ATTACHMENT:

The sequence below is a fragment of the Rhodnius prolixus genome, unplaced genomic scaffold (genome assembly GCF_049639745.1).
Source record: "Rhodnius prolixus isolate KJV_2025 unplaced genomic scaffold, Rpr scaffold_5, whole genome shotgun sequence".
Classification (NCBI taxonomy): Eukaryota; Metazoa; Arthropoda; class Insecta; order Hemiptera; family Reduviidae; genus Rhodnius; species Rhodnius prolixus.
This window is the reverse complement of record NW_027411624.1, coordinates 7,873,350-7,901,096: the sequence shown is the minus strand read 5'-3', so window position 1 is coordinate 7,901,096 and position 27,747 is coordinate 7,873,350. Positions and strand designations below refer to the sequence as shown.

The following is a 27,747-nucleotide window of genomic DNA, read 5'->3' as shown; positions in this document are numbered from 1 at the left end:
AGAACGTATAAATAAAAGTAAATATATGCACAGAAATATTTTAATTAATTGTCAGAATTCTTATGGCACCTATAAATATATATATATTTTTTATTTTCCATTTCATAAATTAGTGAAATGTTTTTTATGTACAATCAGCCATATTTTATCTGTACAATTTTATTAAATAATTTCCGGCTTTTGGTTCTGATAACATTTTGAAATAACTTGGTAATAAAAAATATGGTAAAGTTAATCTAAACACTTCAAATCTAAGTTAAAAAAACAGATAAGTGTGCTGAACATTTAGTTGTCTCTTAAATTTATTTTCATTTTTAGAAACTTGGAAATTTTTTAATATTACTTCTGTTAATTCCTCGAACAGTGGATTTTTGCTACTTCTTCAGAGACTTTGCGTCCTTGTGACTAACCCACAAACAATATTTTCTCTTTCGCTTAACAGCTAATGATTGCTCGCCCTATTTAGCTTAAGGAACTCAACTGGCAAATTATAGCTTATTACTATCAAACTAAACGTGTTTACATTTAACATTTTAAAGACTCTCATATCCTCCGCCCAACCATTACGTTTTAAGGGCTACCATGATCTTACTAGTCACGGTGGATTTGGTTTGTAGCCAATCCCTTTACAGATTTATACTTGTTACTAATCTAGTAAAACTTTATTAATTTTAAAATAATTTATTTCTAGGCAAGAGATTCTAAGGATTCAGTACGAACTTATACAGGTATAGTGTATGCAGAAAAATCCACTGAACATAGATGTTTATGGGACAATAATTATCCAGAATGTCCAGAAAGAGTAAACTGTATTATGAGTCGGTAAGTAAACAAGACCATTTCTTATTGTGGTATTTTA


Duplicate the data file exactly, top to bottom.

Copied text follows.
The sequence below is a fragment of the Rhodnius prolixus genome, unplaced genomic scaffold (genome assembly GCF_049639745.1).
Source record: "Rhodnius prolixus isolate KJV_2025 unplaced genomic scaffold, Rpr scaffold_5, whole genome shotgun sequence".
Classification (NCBI taxonomy): Eukaryota; Metazoa; Arthropoda; class Insecta; order Hemiptera; family Reduviidae; genus Rhodnius; species Rhodnius prolixus.
This window is the reverse complement of record NW_027411624.1, coordinates 7,873,350-7,901,096: the sequence shown is the minus strand read 5'-3', so window position 1 is coordinate 7,901,096 and position 27,747 is coordinate 7,873,350. Positions and strand designations below refer to the sequence as shown.

The following is a 27,747-nucleotide window of genomic DNA, read 5'->3' as shown; positions in this document are numbered from 1 at the left end:
AGAACGTATAAATAAAAGTAAATATATGCACAGAAATATTTTAATTAATTGTCAGAATTCTTATGGCACCTATAAATATATATATATTTTTTATTTTCCATTTCATAAATTAGTGAAATGTTTTTTATGTACAATCAGCCATATTTTATCTGTACAATTTTATTAAATAATTTCCGGCTTTTGGTTCTGATAACATTTTGAAATAACTTGGTAATAAAAAATATGGTAAAGTTAATCTAAACACTTCAAATCTAAGTTAAAAAAACAGATAAGTGTGCTGAACATTTAGTTGTCTCTTAAATTTATTTTCATTTTTAGAAACTTGGAAATTTTTTAATATTACTTCTGTTAATTCCTCGAACAGTGGATTTTTGCTACTTCTTCAGAGACTTTGCGTCCTTGTGACTAACCCACAAACAATATTTTCTCTTTCGCTTAACAGCTAATGATTGCTCGCCCTATTTAGCTTAAGGAACTCAACTGGCAAATTATAGCTTATTACTATCAAACTAAACGTGTTTACATTTAACATTTTAAAGACTCTCATATCCTCCGCCCAACCATTACGTTTTAAGGGCTACCATGATCTTACTAGTCACGGTGGATTTGGTTTGTAGCCAATCCCTTTACAGATTTATACTTGTTACTAATCTAGTAAAACTTTATTAATTTTAAAATAATTTATTTCTAGGCAAGAGATTCTAAGGATTCAGTACGAACTTATACAGGTATAGTGTATGCAGAAAAATCCACTGAACATAGATGTTTATGGGACAATAATTATCCAGAATGTCCAGAAAGAGTAAACTGTATTATGAGTCGGTAAGTAAACAAGACCATTTCTTATTGTGGTATTTTA